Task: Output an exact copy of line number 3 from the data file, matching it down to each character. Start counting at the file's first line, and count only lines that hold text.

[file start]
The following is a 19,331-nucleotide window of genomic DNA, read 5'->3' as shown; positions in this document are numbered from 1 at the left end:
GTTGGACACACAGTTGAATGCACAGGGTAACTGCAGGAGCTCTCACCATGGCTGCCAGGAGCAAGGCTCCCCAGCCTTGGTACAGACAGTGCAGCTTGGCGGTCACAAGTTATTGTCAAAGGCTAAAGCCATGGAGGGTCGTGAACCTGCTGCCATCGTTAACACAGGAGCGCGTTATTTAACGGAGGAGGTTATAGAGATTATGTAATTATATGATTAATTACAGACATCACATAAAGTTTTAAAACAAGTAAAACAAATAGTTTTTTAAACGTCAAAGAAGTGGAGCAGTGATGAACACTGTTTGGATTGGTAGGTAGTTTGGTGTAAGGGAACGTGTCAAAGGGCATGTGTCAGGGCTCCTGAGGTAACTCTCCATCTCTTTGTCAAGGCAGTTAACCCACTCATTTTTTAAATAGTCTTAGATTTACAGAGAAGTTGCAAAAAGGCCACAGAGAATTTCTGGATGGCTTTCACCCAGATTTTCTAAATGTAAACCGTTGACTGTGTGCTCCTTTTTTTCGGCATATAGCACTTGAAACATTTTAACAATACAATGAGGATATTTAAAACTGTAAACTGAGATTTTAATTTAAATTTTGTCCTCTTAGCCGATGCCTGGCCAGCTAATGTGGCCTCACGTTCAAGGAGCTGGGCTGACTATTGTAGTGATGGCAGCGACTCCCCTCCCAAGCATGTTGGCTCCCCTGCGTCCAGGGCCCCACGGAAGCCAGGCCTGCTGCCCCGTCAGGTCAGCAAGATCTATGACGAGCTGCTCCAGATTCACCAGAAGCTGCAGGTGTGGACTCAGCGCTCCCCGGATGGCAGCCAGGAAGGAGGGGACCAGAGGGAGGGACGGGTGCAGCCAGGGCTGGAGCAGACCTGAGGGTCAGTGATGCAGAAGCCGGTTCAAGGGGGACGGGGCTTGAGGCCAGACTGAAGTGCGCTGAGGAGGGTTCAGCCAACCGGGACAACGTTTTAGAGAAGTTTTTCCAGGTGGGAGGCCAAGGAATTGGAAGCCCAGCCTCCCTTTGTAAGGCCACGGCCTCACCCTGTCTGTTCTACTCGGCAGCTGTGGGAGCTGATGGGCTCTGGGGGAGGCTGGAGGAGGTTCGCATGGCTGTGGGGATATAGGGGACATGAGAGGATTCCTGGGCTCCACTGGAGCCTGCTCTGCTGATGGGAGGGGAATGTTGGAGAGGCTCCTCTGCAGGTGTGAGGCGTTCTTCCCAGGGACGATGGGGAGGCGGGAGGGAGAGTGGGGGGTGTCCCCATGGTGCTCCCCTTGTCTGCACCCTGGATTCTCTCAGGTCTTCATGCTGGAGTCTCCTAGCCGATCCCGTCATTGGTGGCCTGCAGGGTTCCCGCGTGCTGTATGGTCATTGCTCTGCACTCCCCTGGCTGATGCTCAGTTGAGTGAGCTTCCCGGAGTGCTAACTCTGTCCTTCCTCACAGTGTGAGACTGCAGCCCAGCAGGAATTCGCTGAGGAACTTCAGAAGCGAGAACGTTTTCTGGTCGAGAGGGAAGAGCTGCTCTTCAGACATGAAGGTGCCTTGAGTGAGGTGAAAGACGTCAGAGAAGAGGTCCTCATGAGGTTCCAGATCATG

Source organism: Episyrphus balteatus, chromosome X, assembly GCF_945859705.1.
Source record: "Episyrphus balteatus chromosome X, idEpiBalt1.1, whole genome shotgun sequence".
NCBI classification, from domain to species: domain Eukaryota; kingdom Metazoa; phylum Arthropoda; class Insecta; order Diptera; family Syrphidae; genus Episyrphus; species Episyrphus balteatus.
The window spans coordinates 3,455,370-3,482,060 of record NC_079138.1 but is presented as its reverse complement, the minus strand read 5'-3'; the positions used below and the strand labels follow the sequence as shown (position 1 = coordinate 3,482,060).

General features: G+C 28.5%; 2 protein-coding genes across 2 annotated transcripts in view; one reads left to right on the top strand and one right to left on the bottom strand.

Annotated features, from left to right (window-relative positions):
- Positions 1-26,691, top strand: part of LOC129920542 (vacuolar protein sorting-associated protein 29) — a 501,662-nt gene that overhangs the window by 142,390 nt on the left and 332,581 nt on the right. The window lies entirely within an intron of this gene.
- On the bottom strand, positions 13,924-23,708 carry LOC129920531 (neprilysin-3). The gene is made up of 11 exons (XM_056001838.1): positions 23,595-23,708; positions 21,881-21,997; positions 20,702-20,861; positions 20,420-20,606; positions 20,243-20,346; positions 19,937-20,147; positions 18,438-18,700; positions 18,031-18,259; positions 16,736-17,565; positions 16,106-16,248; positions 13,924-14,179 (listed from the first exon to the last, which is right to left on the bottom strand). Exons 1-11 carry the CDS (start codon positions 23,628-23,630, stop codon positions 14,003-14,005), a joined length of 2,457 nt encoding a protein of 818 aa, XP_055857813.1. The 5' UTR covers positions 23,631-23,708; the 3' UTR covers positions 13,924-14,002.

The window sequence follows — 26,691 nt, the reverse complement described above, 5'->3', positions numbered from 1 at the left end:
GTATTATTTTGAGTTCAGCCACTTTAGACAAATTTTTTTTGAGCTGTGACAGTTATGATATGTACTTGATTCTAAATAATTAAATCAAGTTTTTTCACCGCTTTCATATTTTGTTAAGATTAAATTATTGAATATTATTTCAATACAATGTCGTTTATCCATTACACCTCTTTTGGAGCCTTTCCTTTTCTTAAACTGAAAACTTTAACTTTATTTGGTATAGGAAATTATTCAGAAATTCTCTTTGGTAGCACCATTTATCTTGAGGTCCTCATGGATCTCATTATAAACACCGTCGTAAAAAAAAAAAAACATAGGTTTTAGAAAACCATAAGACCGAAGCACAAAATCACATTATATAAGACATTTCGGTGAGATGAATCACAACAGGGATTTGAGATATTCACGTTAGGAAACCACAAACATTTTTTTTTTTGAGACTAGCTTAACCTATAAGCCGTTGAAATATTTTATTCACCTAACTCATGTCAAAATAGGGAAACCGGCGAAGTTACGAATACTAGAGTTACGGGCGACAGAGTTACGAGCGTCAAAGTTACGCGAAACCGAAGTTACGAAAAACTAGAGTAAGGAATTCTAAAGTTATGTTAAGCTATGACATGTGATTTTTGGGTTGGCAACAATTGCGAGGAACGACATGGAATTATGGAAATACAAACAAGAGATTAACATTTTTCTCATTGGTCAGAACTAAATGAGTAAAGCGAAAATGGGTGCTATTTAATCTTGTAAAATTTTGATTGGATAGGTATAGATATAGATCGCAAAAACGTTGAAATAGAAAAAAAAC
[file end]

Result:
Source organism: Episyrphus balteatus, chromosome X, assembly GCF_945859705.1.